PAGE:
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November 13, 2007

This weekend, the AP’s Katherine Shrader wrote a fine story about the “myth” of suitcase nuclear bombs.

“The suitcase nuke is an exciting topic that really lends itself to movies,” said Vahid Majidi, the assistant director of the FBI’s Weapons of Mass Destruction Directorate. “No one has been able to truly identify the existence of these devices.”

Many of the fears about suitcase bombs originated years ago in statements by a couple of Russians who may have had ulterior motives for inflating threats — including retired General Alexander Lebed who told “60 Minutes” about missing suitcase nukes back in 1997.

Shrader writes that “current and former government officials who have not spoken out publicly on the subject acknowledge that no U.S. officials have seen a Soviet-made suitcase nuke.” This might reflect successful Russian efforts to round up and destroy these weapons.

The U.S. developed backback-sized nuclear weapons during the cold war, but apparently got rid of all of them years ago. Even when they existed, it took two men to detonate those backback bombs.

Many scientists doubt that suitcase nukes are possible. The FBI’s Majidi, who formerly led the chemistry division of Los Alamos National Lab, is among the most skeptical:

Majidi says it would take about 22 pounds of plutonium or 130 pounds of uranium to create a nuclear detonation. Both would require explosives to set off the blast, but significantly more for the uranium.

Although uranium is considered easier for terrorists to obtain, it would be too heavy for one person to lug around in a suitcase.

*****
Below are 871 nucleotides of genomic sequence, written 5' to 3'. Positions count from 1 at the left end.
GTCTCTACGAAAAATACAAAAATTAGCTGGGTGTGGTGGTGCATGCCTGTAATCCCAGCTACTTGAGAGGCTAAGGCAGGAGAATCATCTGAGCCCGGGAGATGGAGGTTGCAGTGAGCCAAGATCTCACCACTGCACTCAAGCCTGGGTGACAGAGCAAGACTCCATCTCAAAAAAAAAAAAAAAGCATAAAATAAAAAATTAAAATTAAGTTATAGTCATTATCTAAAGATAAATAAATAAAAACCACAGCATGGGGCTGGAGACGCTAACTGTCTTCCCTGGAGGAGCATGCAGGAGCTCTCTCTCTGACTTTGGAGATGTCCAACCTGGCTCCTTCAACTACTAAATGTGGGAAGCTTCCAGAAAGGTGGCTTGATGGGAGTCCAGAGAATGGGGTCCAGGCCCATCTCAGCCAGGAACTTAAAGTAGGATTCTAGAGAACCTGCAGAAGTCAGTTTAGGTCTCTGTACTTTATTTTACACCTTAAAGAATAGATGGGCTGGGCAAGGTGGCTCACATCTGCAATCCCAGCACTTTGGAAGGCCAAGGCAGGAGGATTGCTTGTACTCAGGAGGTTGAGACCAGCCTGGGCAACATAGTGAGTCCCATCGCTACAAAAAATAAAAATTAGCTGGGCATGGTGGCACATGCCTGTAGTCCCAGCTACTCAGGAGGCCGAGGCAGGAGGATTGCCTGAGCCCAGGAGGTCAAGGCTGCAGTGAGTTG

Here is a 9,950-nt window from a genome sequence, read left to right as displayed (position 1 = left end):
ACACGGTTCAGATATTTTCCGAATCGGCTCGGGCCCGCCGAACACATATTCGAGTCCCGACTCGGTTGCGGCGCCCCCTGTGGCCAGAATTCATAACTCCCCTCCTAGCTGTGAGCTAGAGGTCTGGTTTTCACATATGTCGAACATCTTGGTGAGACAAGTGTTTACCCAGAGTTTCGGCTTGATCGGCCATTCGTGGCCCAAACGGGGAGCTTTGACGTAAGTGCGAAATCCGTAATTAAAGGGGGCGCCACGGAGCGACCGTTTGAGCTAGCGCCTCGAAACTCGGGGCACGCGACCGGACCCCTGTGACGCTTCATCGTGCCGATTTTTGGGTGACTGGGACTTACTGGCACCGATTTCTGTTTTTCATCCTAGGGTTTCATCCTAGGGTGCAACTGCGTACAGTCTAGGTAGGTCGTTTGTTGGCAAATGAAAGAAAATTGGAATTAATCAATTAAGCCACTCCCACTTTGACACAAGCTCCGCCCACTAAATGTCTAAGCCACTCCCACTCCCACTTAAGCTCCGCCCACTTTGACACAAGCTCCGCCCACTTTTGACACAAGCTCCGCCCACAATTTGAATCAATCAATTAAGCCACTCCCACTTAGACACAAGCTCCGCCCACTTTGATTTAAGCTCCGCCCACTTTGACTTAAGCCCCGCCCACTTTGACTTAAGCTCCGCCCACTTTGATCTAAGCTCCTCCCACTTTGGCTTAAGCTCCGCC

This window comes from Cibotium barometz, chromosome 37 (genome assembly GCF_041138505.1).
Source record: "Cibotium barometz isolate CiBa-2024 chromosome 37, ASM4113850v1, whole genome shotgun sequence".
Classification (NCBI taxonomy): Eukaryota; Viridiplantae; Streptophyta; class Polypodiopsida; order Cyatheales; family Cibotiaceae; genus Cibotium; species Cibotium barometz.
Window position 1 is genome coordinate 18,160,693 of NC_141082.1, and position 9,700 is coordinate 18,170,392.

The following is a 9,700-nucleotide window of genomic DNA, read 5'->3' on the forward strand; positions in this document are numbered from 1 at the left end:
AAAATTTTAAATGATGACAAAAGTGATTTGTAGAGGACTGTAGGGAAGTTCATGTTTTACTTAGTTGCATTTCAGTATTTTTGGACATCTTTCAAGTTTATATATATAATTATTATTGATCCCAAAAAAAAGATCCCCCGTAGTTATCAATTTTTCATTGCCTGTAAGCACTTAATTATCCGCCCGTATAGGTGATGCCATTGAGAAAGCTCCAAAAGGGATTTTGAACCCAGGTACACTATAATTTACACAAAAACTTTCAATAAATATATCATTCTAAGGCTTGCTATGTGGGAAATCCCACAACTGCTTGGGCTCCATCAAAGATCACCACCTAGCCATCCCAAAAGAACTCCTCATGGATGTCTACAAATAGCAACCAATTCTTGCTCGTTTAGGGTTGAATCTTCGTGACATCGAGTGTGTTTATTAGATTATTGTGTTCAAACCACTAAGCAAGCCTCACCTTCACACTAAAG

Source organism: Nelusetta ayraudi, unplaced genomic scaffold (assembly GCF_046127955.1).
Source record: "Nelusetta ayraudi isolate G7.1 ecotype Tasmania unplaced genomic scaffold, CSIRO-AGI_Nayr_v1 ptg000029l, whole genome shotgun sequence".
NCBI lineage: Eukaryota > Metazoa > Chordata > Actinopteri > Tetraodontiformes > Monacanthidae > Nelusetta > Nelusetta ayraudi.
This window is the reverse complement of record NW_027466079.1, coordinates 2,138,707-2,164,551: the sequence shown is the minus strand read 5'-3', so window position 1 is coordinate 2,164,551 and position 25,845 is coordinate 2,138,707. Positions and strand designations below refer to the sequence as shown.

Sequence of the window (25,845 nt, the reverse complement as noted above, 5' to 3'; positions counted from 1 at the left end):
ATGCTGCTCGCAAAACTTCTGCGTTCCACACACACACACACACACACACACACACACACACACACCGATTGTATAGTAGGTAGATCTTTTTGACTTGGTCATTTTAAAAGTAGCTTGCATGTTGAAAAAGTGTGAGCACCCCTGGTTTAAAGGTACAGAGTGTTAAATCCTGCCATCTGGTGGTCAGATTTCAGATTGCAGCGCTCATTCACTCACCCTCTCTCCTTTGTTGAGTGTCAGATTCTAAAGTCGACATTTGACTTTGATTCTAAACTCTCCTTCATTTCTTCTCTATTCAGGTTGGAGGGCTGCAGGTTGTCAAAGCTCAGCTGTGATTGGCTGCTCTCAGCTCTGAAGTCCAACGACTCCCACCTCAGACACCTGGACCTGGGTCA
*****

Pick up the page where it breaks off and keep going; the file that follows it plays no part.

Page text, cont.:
Plutonium, he notes, would require the cooperation of a state with a plutonium reprocessing program. It seems highly unlikely that a country would knowingly cooperate with terrorists because the device would bear the chemical fingerprints of that government. “I don’t think any nation is willing to participate in this type of activity,” Majidi said.

That means the fissile material probably would have to be stolen. “It is very difficult for that much material to walk away,” he added.

There is one more wrinkle: Nuclear devices require a lot of maintenance because the material that makes them so deadly also can wreak havoc on their electrical systems.

“The more compact the devices are _ guess what? _ the more frequently they need to be maintained. Everything is compactly designed around that radiation source, which damages everything over a period of time,” Majidi said.

Representative Curt Weldon, a hawkish member of Congress known for inflating threats, also played a key role in the development of the suitcase nuke myth. In 1997, Weldon’s Research And Development Subcommittee (of the House National Security Committee) heard worrisome testimony from Dr. Alexie Yablokov, former Science Advisor to Boris Yeltsin.

Yablokov, I might note, expressed some important reservations in his testimony:

Any nuclear arms, any nuclear warhead, have to be replaced in several years. Fissile material have to be replaced, especially plutonium, after six or seven years … . It means that during this time, beginning from ’70s, this small-sized nuclear weapons have to twice … be replaced. I doubt that it have happened during — I don’t know — last ten years, at least.

Shrader’s story raises this same issue:

Colonel-General Viktor Yesin, former head of the Russian strategic rocket troops, said…that a true suitcase nuke would be too expensive for most countries to produce and would not last more than several months because the nuclear core would decompose so quickly. “Nobody at the present stage seeks to develop such devices,” he asserted.

Hat tip: Arms Control Wonk’s Jeffrey Lewis.

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Rodger A. Payne is a Professor of Political Science at the University of Louisville. He serves on the University’s Sustainability Council and was a co-founder of the Peace, Conflict, and Social Justice program. He is the author of dozens of journal articles and book chapters and coauthor, with Nayef Samhat, of Democratizing Global Politics: Discourse Norms, International Regimes, and Political Community (SUNY, 2004). He is currently working on two major projects, one exploring the role of narratives in international politics and the other examining the implications of America First foreign policy.